2.     How does this film distinguish itself from other Depression era musicals we have watched or discussed this week?  It feels more sophisticated than some of the earlier Depression-era films.  The industry was making strides to more seamlessly incorporate songs to advance the plot as they quickly moved away from the backstage musical.  The Astaire/Rogers movies were all very indicative of this advancement.

3.     What possible reasons might there be for the changes in roles between men and women depicted in these screwball comedy musicals that distinguish themselves from earlier musicals in the 1930s?  There is a huge difference between Pre-Code films and those that came after the Hays Code gained teeth.  There had to be more innuendo and less overt sexuality.  This forced better, more clever script writing and a more delicate balance between male and female roles.

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1. Other aspects of the battle of the sexes are the fact that she doesn’t take the “woman’s part” in keeping up with Astaire, instead Rogers is further asserting that she is his equal by doing exactly as he is doing. Another interesting facet is the fact that they are never touching and act independently of one another; in fact, she outdoes him initially--she doesn’t wait to be invited to dance with him as is often the case in dance routines; rather, she jumps right in and makes steps either doubles or triples as opposed to Astaire’s version.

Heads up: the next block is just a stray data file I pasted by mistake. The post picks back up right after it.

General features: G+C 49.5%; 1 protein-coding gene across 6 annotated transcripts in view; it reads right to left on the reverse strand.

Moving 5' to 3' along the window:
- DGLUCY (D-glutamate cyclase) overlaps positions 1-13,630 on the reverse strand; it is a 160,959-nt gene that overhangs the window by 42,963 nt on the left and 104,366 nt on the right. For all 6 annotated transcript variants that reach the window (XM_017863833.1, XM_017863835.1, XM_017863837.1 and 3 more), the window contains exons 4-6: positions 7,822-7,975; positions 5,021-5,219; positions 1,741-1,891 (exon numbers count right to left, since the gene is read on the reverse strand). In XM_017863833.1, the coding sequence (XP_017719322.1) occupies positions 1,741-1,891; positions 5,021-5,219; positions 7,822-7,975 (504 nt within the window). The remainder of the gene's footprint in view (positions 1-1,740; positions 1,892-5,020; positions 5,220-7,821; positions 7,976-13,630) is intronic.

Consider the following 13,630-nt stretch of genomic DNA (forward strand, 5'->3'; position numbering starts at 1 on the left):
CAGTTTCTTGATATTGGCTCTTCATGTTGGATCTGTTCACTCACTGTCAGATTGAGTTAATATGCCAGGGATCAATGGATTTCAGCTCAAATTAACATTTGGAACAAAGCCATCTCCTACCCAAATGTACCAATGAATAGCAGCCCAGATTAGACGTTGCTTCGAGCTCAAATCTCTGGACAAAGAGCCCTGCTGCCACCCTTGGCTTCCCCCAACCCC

2. One difference from some of the other Depression era films that we have watched so far this week is the construction of humor/entertainment in the films. In many screwball comedies, the humor is found in the situations and circumstances of the plot. Top Hat, on the other hand, while still most definitely employing the circumstantial humor also has more witty and clever dialogue/banter than previous films have had. 

3. Some possible reasons for the variance in male/female dynamic are 1) maybe variance in production. So many screwball comedies and musicals were being made that perhaps producers were looking for something a bit different and 2) the world of the depression and eventually WWII is dependent upon many women, both married and single, being sent into the workforce out of necessity. The end goal is no longer just finding a man, more or less (as in Broadway Melody), but finding a man as a "working woman"; we even see this some in Born to Dance that all three ladies have jobs of some sort. Perhaps another reason is that of the depression itself--as it gets worse, film becomes more and more of an escape so humor and competition that the audience knows will be resolved eventually becomes pure entertainment.

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As the Great Depression went on into the mid-thirties, women found themselves breaking the mold and working outside of the home to support their families, becoming more independent and self-assured.  I see in this specific dance routine that Ginger is imitating Fred in dance as women in the work force had to imitate the men.  Ginger showed that anything he could do, she could do ... And even sometimes better!